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No, with more than 500 fire hydrants in the city, it’simpossible to remove snow from around all of them. Residents are asked to“adopt” a hydrant and clear the snow away from it to keep it accessible in caseof a fire.
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When two or more inches of snow have accumulated, snow andice control operations move from salting to plowing the snow to the sides ofthe street. In most cases, plowing operations begin between midnight and 4 AM; theexact time depends on the predicted start of the snowstorm, intensity of thesnowfall, and when the snowfall is expected to end.
No. The city is responsible for most roadways, but does notplow Washington County roads, Minnesota State Highways, or private roads.
The City is divided into seven individual areas, each ofwhich are arterial or collector streets. These streets are plowed first.Residential streets and cul-de-sacs are usually last to get plowed, since it isanticipated that by plowing collectors and arterials first, motorists will onlyhave two or three blocks to travel before they arrive at a plowed street.
Although all are important, the first priority is removal ofsnow from the city’s street system. As a result, a majority of the city’sresources are committed to this activity. At the same time, however, minimumresources are directed to the removal of snow from sidewalks, trails and icerinks. Since the amount of personnel and equipment working on these is muchsmaller, it takes more time to complete the snow removal operation.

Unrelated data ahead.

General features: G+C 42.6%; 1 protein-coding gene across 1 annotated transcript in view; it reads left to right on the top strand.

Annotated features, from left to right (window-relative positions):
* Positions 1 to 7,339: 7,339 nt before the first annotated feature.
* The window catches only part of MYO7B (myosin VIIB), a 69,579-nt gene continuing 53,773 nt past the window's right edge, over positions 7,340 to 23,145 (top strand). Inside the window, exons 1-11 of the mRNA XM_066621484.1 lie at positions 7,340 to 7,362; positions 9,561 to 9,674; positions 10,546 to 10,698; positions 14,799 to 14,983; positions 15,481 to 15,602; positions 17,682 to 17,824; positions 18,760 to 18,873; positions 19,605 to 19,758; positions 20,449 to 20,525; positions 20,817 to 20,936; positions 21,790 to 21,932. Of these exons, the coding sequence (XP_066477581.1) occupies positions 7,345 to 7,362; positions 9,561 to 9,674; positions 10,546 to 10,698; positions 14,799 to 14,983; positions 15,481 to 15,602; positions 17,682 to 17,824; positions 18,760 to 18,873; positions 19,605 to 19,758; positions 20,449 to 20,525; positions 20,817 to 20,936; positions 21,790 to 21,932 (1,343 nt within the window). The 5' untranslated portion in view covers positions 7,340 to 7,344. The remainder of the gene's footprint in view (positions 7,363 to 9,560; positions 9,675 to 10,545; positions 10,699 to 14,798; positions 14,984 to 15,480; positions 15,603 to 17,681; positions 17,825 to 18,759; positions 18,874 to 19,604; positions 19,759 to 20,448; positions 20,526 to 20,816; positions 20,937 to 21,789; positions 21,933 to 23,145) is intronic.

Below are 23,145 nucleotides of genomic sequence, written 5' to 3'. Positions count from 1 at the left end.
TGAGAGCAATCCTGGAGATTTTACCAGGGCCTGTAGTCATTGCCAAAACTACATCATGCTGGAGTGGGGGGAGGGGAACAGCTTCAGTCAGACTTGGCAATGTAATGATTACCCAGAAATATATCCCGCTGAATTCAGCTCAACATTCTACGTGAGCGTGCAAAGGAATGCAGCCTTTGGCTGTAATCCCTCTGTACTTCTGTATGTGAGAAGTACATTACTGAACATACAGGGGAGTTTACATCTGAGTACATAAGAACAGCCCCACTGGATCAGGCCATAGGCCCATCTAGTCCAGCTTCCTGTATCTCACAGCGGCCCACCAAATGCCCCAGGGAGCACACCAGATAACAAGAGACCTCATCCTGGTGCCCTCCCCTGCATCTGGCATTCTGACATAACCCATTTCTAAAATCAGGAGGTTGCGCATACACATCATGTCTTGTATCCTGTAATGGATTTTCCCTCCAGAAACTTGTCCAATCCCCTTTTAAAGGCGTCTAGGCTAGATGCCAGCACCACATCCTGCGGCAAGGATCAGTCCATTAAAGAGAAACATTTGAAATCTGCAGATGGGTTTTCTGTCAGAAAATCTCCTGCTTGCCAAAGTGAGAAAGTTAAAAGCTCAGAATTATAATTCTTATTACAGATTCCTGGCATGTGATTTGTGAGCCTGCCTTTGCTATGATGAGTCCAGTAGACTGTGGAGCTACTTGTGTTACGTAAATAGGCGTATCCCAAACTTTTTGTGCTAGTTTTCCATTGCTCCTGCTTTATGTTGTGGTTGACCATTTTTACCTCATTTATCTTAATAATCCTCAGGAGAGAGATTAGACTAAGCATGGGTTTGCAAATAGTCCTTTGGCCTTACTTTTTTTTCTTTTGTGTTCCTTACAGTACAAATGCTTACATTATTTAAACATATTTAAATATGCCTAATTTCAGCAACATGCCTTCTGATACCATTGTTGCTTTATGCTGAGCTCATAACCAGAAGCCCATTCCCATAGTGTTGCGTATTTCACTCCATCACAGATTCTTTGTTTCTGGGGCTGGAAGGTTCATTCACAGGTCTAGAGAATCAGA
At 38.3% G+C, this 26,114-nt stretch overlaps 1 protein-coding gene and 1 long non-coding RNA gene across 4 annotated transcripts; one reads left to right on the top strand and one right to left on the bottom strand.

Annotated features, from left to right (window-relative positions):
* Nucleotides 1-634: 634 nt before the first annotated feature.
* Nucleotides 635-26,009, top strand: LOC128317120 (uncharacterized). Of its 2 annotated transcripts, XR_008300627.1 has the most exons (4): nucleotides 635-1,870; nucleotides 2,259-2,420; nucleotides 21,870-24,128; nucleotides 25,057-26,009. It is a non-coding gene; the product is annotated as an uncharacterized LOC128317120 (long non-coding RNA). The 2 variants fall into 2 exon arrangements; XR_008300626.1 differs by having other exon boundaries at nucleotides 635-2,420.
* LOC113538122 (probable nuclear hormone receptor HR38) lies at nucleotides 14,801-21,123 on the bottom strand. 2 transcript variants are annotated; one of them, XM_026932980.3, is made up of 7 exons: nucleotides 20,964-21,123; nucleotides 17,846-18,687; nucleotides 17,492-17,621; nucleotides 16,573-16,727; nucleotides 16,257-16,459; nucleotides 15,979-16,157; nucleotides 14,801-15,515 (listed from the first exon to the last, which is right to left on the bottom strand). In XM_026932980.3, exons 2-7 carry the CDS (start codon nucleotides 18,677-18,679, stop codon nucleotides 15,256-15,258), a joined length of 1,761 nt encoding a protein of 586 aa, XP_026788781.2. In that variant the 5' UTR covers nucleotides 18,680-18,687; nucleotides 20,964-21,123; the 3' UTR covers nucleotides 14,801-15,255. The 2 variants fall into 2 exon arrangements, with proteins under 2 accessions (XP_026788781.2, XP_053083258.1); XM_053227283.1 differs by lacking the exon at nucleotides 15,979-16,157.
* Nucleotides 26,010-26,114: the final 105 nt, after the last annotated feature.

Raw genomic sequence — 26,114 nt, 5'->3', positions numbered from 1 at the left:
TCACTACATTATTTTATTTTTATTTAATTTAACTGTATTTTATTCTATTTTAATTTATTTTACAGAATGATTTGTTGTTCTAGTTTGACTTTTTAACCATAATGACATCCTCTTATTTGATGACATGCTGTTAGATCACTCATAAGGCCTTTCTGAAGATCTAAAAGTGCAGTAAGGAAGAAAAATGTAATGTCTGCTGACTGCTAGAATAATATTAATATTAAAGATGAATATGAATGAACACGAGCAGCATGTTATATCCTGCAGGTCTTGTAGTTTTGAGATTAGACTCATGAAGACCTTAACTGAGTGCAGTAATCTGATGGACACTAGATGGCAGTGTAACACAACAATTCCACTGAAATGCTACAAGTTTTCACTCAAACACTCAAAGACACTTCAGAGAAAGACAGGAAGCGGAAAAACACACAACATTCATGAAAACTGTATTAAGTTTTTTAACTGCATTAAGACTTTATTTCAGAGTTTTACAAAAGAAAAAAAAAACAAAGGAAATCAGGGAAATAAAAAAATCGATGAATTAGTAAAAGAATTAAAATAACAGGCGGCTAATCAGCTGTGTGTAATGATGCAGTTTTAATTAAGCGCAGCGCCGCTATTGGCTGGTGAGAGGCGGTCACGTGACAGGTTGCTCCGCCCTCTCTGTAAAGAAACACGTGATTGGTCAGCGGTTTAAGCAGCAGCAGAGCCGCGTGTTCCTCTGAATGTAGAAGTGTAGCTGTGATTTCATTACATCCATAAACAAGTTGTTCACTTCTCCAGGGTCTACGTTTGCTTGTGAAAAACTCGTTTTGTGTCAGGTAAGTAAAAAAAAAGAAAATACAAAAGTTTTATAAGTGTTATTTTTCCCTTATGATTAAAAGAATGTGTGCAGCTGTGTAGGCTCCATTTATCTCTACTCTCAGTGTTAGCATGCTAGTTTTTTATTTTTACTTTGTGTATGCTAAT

Plowing snow in cul-de-sacs is difficult because of the waydriveways are situated. As much as possible, plow drivers try to plow snow awayfrom driveways and deposit it in open areas.
During heavy snowfalls, snowplowing is accomplished in threeseparate operations:
Homeowners are responsible for clearing out their own driveways.
Unfortunately, plow drivers can’t plow around or set upcontainers that are knocked over. Residents are requested to set out recyclingcontainers and garbage cans behind the street curb line.
Mailboxes will be repaired which are physically hit by citysnowplows. Mailboxes that are damaged from the force of snow coming off theplow are not repaired.
The City will repair grass damage that results from its snowplows, but does not repair sprinklers, fences or any private improvements installed in the right-of-way. Mailboxes that are physically hit by City snowplows will be repaired but not mailboxes damaged by the force of snow coming off the plow will not be repaired.
Damage to mailboxes, sprinklers and other private improvements within the right-of-way will be assessed by the Street Superintendent to determine if the city is responsible for restoration.
Residents can report these types of damage to the Oakdale Public Works department at 651-730-2740. Please note grass repairs are usually made in May and June, through the use of topsoil and seed. The city will provide sod to property owners who want to do their own repairs.
No. City ordinance and state statutes require that snow beplaced on the right-of-way adjacent to the closest property.